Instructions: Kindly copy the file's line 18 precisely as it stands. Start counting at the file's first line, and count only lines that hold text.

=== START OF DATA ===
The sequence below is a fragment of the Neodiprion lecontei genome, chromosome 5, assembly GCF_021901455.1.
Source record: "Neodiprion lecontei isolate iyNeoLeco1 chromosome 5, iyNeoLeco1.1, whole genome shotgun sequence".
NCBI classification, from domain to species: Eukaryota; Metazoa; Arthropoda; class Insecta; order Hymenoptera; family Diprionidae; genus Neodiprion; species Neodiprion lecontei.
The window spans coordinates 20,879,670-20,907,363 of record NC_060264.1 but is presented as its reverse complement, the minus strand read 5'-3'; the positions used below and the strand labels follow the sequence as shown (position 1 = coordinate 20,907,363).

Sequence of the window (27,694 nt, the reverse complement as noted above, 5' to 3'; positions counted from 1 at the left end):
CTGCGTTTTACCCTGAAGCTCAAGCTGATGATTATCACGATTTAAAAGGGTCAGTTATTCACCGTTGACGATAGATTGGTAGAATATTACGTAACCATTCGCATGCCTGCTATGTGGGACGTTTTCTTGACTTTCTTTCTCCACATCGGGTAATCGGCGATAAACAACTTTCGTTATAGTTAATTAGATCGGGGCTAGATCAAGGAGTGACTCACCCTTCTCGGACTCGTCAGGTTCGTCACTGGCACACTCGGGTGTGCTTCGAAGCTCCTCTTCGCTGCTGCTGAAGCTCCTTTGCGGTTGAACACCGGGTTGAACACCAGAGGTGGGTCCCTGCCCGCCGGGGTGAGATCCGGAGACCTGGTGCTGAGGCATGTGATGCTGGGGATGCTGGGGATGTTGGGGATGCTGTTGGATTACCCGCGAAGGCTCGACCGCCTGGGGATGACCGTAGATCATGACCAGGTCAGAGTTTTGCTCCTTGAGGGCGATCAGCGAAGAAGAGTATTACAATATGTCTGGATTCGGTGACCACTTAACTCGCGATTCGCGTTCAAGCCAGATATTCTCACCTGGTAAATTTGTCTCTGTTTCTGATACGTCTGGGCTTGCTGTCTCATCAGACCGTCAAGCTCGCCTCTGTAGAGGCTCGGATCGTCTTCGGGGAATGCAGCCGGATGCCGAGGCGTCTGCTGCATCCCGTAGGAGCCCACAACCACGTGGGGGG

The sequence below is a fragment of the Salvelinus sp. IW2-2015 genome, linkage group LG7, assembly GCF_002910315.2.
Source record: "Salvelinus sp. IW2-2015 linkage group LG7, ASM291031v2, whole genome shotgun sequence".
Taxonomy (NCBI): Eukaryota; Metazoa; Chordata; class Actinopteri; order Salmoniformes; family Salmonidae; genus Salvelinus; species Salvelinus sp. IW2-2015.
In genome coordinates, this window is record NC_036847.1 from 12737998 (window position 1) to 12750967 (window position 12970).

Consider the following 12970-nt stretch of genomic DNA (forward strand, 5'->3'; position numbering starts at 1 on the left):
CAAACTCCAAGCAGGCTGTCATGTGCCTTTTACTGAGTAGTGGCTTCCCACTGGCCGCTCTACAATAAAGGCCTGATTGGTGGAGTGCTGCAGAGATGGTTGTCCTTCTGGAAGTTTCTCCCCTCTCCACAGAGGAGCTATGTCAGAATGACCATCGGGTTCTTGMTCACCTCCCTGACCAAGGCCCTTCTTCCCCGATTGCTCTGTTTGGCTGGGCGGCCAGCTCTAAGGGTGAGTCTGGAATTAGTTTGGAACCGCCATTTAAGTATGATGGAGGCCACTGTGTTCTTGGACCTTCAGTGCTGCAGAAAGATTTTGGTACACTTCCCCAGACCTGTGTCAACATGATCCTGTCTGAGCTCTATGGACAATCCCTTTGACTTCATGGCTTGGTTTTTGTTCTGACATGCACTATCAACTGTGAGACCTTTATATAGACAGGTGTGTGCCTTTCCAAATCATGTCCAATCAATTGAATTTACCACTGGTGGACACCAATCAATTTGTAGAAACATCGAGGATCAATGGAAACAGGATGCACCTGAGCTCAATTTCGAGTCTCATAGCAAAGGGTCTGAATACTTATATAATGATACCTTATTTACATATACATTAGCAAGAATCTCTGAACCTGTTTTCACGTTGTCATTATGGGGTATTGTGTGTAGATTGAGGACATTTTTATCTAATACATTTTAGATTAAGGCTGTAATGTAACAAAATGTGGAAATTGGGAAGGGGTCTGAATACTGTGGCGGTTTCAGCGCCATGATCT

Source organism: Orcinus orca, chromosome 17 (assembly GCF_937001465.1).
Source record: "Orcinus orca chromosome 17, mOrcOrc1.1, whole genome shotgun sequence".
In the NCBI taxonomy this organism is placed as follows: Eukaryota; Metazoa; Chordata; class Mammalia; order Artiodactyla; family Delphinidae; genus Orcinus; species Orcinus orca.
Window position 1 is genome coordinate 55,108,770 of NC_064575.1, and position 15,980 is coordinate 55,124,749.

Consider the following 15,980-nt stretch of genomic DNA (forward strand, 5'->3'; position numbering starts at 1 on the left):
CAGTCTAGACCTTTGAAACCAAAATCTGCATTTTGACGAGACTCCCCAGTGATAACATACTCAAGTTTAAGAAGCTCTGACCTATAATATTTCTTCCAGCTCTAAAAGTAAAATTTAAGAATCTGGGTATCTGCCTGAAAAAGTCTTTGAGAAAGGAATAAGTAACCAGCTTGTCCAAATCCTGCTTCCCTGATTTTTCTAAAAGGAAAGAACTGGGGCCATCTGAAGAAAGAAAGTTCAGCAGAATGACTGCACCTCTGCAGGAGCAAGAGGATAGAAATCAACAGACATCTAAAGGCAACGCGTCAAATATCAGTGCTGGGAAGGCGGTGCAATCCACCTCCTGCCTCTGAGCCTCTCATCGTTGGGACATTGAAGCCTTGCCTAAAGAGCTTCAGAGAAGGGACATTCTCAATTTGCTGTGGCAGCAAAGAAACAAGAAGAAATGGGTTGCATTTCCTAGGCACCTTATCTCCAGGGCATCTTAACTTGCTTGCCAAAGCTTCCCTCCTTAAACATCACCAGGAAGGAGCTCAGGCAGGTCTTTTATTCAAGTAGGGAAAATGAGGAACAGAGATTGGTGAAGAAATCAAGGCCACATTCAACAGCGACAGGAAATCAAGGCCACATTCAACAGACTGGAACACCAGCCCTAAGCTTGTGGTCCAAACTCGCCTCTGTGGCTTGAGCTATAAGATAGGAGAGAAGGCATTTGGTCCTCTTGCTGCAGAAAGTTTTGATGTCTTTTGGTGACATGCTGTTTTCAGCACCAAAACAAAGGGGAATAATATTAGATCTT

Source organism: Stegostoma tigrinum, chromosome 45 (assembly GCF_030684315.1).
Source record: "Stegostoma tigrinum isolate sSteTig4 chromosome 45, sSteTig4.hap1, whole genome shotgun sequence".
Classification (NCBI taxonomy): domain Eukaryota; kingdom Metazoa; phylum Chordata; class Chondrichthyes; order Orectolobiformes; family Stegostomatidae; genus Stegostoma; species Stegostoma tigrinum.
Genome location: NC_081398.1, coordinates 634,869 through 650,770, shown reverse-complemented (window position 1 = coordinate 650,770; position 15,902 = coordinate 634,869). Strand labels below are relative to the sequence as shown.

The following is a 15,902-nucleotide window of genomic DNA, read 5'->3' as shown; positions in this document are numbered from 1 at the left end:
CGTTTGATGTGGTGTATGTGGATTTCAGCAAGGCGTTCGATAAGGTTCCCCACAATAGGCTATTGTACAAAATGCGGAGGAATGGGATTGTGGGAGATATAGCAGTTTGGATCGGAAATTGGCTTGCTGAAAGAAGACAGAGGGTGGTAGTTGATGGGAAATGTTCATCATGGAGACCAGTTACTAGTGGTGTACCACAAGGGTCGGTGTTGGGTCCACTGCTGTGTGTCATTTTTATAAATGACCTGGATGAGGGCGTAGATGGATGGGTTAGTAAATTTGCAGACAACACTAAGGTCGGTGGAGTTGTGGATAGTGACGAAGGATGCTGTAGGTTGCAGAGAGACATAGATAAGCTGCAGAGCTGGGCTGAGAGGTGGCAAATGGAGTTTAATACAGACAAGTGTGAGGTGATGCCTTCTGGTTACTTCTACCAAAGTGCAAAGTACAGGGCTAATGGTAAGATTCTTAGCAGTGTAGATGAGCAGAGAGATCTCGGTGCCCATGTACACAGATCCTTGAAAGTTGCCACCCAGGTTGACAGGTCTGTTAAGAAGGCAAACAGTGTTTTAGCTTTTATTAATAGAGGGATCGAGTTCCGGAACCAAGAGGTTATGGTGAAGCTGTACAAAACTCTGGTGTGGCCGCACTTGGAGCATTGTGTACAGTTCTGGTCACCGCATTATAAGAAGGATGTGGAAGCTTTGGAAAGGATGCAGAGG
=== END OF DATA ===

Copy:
CAGTCTAGACCTTTGAAACCAAAATCTGCATTTTGACGAGACTCCCCAGTGATAACATACTCAAGTTTAAGAAGCTCTGACCTATAATATTTCTTCCAGCTCTAAAAGTAAAATTTAAGAATCTGGGTATCTGCCTGAAAAAGTCTTTGAGAAAGGAATAAGTAACCAGCTTGTCCAAATCCTGCTTCCCTGATTTTTCTAAAAGGAAAGAACTGGGGCCATCTGAAGAAAGAAAGTTCAGCAGAATGACTGCACCTCTGCAGGAGCAAGAGGATAGAAATCAACAGACATCTAAAGGCAACGCGTCAAATATCAGTGCTGGGAAGGCGGTGCAATCCACCTCCTGCCTCTGAGCCTCTCATCGTTGGGACATTGAAGCCTTGCCTAAAGAGCTTCAGAGAAGGGACATTCTCAATTTGCTGTGGCAGCAAAGAAACAAGAAGAAATGGGTTGCATTTCCTAGGCACCTTATCTCCAGGGCATCTTAACTTGCTTGCCAAAGCTTCCCTCCTTAAACATCACCAGGAAGGAGCTCAGGCAGGTCTTTTATTCAAGTAGGGAAAATGAGGAACAGAGATTGGTGAAGAAATCAAGGCCACATTCAACAGCGACAGGAAATCAAGGCCACATTCAACAGACTGGAACACCAGCCCTAAGCTTGTGGTCCAAACTCGCCTCTGTGGCTTGAGCTATAAGATAGGAGAGAAGGCATTTGGTCCTCTTGCTGCAGAAAGTTTTGATGTCTTTTGGTGACATGCTGTTTTCAGCACCAAAACAAAGGGGAATAATATTAGATCTT